The Limits of Scholarship: Questions of Ethics in the Research of Jewish Ritual Music

Date: 
March 17, 2015 - 18:00 - 19:30
Building: 
Nador u. 9, Monument Building
Room: 
Gellner Room
Event type: 
Event audience: 
CEU host unit(s): 
Center for Arts and Culture (CAC)
CEU host unit(s): 
Jewish Studies Project
E-mail: 
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Photo by Judit Frigyesi

Public lecture and discussion with Judit Frigyesi


Andrea Sturovics will introduce Judit Frigyesi and moderate discussion 

 

The aim of scholarship is to unearth, organize and make sense of data or, to put it differently, to construct a comprehensible and convincing narrative that explains the meaning, relation, coherence or interdependence of a mass of data. But what if the material resists such a comprehensible scholarly narrative? What if the data emerges from a Weltanschauung (a comprehensive world view) whose essence is incompatible with the systems and verbalizations that would fit the scholarly narrative? What is the task, and what is the responsibility of the scholar in such a case? How could one represent such “data” in a scholarly manner without betraying its essence?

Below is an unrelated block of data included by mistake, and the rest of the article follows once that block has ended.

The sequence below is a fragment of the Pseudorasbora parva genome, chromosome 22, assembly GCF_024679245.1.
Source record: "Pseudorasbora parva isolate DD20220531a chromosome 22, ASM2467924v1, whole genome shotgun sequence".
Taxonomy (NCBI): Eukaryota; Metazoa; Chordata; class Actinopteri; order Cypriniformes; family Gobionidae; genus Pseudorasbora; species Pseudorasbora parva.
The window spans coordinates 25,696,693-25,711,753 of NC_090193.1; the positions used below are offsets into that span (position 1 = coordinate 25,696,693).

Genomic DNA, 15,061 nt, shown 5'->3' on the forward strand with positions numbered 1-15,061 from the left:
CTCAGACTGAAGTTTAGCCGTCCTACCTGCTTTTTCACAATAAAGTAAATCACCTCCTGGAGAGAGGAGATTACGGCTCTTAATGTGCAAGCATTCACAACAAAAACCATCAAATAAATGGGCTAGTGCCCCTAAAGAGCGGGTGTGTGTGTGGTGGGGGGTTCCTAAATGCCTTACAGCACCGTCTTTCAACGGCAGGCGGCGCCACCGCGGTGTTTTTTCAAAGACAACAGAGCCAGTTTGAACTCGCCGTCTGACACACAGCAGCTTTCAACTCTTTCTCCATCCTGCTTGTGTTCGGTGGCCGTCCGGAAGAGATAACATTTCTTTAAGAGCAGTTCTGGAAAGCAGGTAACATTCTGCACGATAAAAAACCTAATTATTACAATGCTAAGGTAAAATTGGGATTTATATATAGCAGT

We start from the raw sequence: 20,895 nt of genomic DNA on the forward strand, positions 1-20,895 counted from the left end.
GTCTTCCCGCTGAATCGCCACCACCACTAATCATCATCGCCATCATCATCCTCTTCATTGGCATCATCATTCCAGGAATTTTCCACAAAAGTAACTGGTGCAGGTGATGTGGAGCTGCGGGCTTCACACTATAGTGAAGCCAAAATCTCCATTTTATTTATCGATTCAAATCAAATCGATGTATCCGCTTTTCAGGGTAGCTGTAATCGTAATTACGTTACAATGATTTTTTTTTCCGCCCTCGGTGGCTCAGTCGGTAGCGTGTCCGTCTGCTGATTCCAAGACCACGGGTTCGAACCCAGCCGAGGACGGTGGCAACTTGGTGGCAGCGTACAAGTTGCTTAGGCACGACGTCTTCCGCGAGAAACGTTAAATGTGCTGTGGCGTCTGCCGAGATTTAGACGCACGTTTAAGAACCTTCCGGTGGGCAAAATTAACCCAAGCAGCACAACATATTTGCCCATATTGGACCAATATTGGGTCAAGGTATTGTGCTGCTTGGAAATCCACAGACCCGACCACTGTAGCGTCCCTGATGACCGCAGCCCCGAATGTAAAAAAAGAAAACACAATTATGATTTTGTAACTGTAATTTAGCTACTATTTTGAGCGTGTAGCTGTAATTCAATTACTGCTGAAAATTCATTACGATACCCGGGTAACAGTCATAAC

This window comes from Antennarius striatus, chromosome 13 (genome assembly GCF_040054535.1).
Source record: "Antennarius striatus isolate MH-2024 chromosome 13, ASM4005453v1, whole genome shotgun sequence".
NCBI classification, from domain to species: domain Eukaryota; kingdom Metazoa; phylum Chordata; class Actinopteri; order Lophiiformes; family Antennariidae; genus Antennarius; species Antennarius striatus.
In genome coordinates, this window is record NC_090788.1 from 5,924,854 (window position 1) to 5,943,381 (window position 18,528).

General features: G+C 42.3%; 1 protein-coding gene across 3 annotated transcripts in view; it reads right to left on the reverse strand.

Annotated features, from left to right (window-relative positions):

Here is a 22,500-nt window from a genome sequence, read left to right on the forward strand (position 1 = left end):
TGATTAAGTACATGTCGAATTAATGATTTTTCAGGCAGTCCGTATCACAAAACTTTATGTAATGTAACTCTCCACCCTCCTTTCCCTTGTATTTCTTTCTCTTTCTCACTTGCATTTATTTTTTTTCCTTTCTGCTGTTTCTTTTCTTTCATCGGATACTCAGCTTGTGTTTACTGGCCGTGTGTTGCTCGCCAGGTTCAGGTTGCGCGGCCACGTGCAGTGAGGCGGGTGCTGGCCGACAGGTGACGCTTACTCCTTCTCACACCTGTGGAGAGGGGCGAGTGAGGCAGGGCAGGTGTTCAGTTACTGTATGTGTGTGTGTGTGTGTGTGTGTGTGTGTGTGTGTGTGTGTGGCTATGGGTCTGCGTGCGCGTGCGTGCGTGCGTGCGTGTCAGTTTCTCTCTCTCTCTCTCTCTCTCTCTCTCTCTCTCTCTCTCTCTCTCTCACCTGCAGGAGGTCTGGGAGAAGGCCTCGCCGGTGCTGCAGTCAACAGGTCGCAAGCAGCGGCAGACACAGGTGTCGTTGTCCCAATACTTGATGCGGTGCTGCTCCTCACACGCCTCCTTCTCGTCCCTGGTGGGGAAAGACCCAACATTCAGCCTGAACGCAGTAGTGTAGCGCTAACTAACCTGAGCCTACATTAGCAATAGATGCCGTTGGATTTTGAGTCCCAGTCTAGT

Judit Frigyesi is a scholar and professor of musicology and ethnomusicology, poet, writer and photographer. Her research focuses on the avant-garde trends and forms in 20th and 21st century music, literature and film, the music of Bela Bartok, East-Ashkenazi liturgical and para-liturgical music and the expression of Jewish existence in 19th and 20th century music and literature. She was the only researcher to have systematically collected Jewish prayer music in communist Eastern Europe after the Holocaust. Her experiences and scholarly theory became the topic of her recently published novel-memoir Jelek a vízen [Writing on Water] (Budapest: Libri, 2014).  Her theatrical montage Fleeting Resonances, which combines the fields of research, poetry, film, audio, and live performance, has been performed in Germany, Hungary and Israel.